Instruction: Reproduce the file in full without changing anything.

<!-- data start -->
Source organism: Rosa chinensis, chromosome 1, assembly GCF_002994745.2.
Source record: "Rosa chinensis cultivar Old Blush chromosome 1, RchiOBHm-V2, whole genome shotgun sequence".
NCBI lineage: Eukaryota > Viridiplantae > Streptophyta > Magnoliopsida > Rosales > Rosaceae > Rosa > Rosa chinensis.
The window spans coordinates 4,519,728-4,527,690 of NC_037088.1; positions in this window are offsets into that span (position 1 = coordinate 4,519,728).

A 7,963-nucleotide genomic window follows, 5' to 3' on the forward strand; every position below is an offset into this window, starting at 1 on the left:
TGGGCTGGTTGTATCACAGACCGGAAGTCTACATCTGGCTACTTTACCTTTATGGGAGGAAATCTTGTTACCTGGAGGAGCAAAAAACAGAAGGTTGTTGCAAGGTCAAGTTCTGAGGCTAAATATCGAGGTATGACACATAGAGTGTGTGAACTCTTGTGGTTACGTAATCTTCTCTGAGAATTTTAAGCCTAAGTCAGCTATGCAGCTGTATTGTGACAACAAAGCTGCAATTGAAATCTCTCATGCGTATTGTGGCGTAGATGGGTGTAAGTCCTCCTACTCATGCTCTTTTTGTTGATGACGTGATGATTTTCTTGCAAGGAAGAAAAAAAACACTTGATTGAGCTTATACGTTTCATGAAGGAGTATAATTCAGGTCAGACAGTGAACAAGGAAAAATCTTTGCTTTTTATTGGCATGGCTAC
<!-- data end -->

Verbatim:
Source organism: Rosa chinensis, chromosome 1, assembly GCF_002994745.2.
Source record: "Rosa chinensis cultivar Old Blush chromosome 1, RchiOBHm-V2, whole genome shotgun sequence".
NCBI lineage: Eukaryota > Viridiplantae > Streptophyta > Magnoliopsida > Rosales > Rosaceae > Rosa > Rosa chinensis.
The window spans coordinates 4,519,728-4,527,690 of NC_037088.1; positions in this window are offsets into that span (position 1 = coordinate 4,519,728).

A 7,963-nucleotide genomic window follows, 5' to 3' on the forward strand; every position below is an offset into this window, starting at 1 on the left:
TGGGCTGGTTGTATCACAGACCGGAAGTCTACATCTGGCTACTTTACCTTTATGGGAGGAAATCTTGTTACCTGGAGGAGCAAAAAACAGAAGGTTGTTGCAAGGTCAAGTTCTGAGGCTAAATATCGAGGTATGACACATAGAGTGTGTGAACTCTTGTGGTTACGTAATCTTCTCTGAGAATTTTAAGCCTAAGTCAGCTATGCAGCTGTATTGTGACAACAAAGCTGCAATTGAAATCTCTCATGCGTATTGTGGCGTAGATGGGTGTAAGTCCTCCTACTCATGCTCTTTTTGTTGATGACGTGATGATTTTCTTGCAAGGAAGAAAAAAAACACTTGATTGAGCTTATACGTTTCATGAAGGAGTATAATTCAGGTCAGACAGTGAACAAGGAAAAATCTTTGCTTTTTATTGGCATGGCTAC